How to lubricate entry doors and what to use
Table of contents:
- Why is it important to lubricate a lock?
- How often do locks need to be oiled?
- Precautionary measures
- What parts have to be oiled?
- How to lubricate a door lock?
- What to use for lubricating a lever tumbler lock?
- What to use for lubricating a cylinder lock?
- What to use for lubricating a combination lock?
- What else is to be used for lubricating a door lock?
In order to prolong the service life of doors, it is necessary to keep furniture in good condition, first of lubricating all locks regularly. You should follow some simple rules to prevent the lock from breaking soon, and to avoid its replacement.
- To improve the function of a lock-turning mechanism, and facilitate its use;
- To prevent parts from wear and tear, abrasion, and dust accumulation, etc.;
- To avoid rust formation, which leads to deterioration, sticking and blocking of important components.
It will be sufficient to lubricate an interior door lock once a year. But as for the entry door, situated outside of the house, it needs to be taken care of more regularly. NB: oiling can sometimes make problems with the lock worse. Metal dust may stick to working parts of the locking-mechanism along with the lubricant, and this can have bad consequences.
In general, many modern locking-mechanisms rarely need to be oiled. But if the door lock does need some maintenance, you should use only special compounds, since badly-chosen products can eventually make the mechanism inoperable. In any case, everything that is required for maintaining a lock should be noted in the instructions.
Locks don't always need to be lubricated. For instance, if the lock works smoothly when the door is open, but the moment you shut it, the key hardly turns, then the problem isn't probably connected with the lock, but with the door. Most likely caved in or became twisted. Lock malfunction isn't often connected with a lack of oil! Sometimes its wear simply reaches a critical point. The lubrication of contact points can do well only in those parts of the lock where it is actually needed.
- Without oiling, the bars of the lock get worn out from constant rubbing against the chrome surface of the ends of the lock bar;
- An unlubricated push-pin gnaws out a dent on the sliding surface, when being pulled;
- The lubrication extends the service life of the vertical drives (pistons);
- The knot of the lock, regulating the beveled latch, constantly suffers from rubbing, when the latch works;
- It is recommended to cover the pivots with lubricant, as they also suffer from abrasion;
- The toothed bar of the cylinder lock works much better, when lubricated.
The whole procedure of cleaning and oiling is rather simple. First of all, you should put a lot of cleaning substance into the lock barrel, insert a key in the lock, and then immediately remove it. Afterwards, wipe the key and repeat the procedure once again. Keep doing it, until the surface of the key stays clean. The process of oiling the locking-mechanism is just the same. You should open and close the lock a few times, so that the lubricant spreads and dispenses.
It is not recommended to use ordinary lubricants for this type of locking-mechanisms, as the lock may get jammed, when the substance dries up. In this case, it's better to use dag (in other words, graphite dust) as a lubricant. You can get it by milling the core of an ordinary pencil, but is there any use? Every specialized store sells a good graphite lubricant in a spray can. It reduces friction between moving surfaces, protects from dust, and prevents parts from corrosion. Silicone aerosol is also very effective for oiling such type of locks: due to its capacity to repel moisture, the aerosol provides smooth sliding, and protects the metal from corrosion (NB: it is better to overspay the aerosol with a little tube).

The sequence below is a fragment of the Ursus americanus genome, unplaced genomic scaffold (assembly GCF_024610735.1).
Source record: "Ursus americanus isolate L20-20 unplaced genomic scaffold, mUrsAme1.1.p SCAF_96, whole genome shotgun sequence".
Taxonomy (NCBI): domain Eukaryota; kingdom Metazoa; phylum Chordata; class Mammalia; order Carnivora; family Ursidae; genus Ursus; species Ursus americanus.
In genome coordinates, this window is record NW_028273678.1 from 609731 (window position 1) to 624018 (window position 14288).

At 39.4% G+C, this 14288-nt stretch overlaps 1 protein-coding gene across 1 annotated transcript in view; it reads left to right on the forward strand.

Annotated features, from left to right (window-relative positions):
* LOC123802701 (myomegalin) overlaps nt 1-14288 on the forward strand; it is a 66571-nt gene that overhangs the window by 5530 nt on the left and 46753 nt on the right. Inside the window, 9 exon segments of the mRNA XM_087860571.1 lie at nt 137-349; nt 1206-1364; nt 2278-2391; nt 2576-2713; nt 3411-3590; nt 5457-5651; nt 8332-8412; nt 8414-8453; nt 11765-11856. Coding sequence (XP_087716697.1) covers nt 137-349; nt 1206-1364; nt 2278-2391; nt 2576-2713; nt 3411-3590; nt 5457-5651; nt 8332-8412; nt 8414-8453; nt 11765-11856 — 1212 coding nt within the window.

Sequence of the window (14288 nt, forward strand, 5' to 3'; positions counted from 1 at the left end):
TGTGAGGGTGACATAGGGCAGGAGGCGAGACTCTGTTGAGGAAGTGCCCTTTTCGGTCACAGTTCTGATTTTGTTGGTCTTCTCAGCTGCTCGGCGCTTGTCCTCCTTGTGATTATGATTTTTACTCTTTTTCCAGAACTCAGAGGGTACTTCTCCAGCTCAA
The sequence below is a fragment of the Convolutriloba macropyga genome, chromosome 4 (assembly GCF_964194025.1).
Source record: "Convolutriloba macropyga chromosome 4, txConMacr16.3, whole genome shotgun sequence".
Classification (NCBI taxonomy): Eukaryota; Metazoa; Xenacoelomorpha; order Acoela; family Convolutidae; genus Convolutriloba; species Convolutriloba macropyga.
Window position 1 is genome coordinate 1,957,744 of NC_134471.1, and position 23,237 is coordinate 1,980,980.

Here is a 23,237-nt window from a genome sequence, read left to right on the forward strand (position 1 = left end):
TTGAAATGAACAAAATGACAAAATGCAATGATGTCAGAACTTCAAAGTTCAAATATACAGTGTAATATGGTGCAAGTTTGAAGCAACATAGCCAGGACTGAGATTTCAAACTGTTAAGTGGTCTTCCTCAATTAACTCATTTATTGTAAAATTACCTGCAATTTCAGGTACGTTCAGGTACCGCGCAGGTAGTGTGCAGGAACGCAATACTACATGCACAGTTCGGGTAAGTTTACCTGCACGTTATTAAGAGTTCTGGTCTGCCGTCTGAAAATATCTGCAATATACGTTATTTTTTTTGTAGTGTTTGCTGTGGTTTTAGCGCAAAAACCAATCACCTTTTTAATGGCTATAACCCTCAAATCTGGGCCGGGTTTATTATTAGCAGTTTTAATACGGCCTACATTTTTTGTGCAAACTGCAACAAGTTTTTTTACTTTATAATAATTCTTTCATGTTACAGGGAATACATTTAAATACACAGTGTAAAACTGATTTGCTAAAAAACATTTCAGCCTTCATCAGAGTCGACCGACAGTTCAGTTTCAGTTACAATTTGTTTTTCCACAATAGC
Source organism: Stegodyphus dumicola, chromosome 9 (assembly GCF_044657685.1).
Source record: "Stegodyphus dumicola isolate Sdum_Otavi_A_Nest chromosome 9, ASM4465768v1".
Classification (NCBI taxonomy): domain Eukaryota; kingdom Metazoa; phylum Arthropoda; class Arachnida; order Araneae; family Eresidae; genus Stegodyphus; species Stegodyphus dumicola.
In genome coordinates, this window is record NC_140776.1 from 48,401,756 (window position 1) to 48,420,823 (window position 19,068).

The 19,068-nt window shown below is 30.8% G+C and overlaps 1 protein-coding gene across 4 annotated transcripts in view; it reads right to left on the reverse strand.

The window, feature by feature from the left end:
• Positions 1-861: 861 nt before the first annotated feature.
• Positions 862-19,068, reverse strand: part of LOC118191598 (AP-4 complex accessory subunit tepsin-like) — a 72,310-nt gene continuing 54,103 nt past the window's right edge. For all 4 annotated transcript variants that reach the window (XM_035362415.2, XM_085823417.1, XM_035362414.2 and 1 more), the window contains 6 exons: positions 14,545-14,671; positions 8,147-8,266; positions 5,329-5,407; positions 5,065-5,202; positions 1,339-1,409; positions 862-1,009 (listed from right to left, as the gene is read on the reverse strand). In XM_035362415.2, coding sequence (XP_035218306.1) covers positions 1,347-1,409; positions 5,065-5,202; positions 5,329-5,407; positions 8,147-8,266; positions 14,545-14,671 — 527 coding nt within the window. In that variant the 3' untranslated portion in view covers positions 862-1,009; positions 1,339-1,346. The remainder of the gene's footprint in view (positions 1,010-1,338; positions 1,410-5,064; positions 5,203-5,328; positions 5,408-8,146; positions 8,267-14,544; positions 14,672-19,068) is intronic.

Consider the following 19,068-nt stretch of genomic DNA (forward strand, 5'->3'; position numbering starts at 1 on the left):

Cylinder locks require only oiling a latch. For this purpose, one usually uses WD40, but it dissolves fast, and thus has to be systematically renewed. This substance has a high capacity for water repellency, and effectively protects parts from corrosion. Silicone spray is also good for oiling lock cylinders.
Combination locks always have special holes for inserting a lubricant. Lubricants usually target the heart of the locking-mechanism while protecting it from dirt and corrosion. It is recommended to use such penetrating aerosols as WD-40, and so on and so forth.
- Using of engine oil will be perfect for lubricating typical locking systems;
- Sun flower oil is rarely used, but might be applied in emergency cases, if there is no alternative;
- Melted fat is a very strange yet popular method of oiling door locks. It produces an immediate and short-term effect, and eventually worsens the situation;
- Grease lubricant is widely applied for maintaining door locks, but is far worse than more up-to-date means;
- Lithium waterproof grease (for example, Lithol) is mainly used for bearings, but can also be of use for locks;
- Gun oil aerosol (for instance Gunex) works well at very low and high temperatures, which is good for oiling an entry door. It is able to dissolve consolidated grease lubricant, facilitating the working of the lock.
All in all, the best way to avoid expensive repairs of a lock, and the whole door construction, is timeliness in carrying out maintenance work. Especially since it is very simple to oil a lock and thus to extend its service life.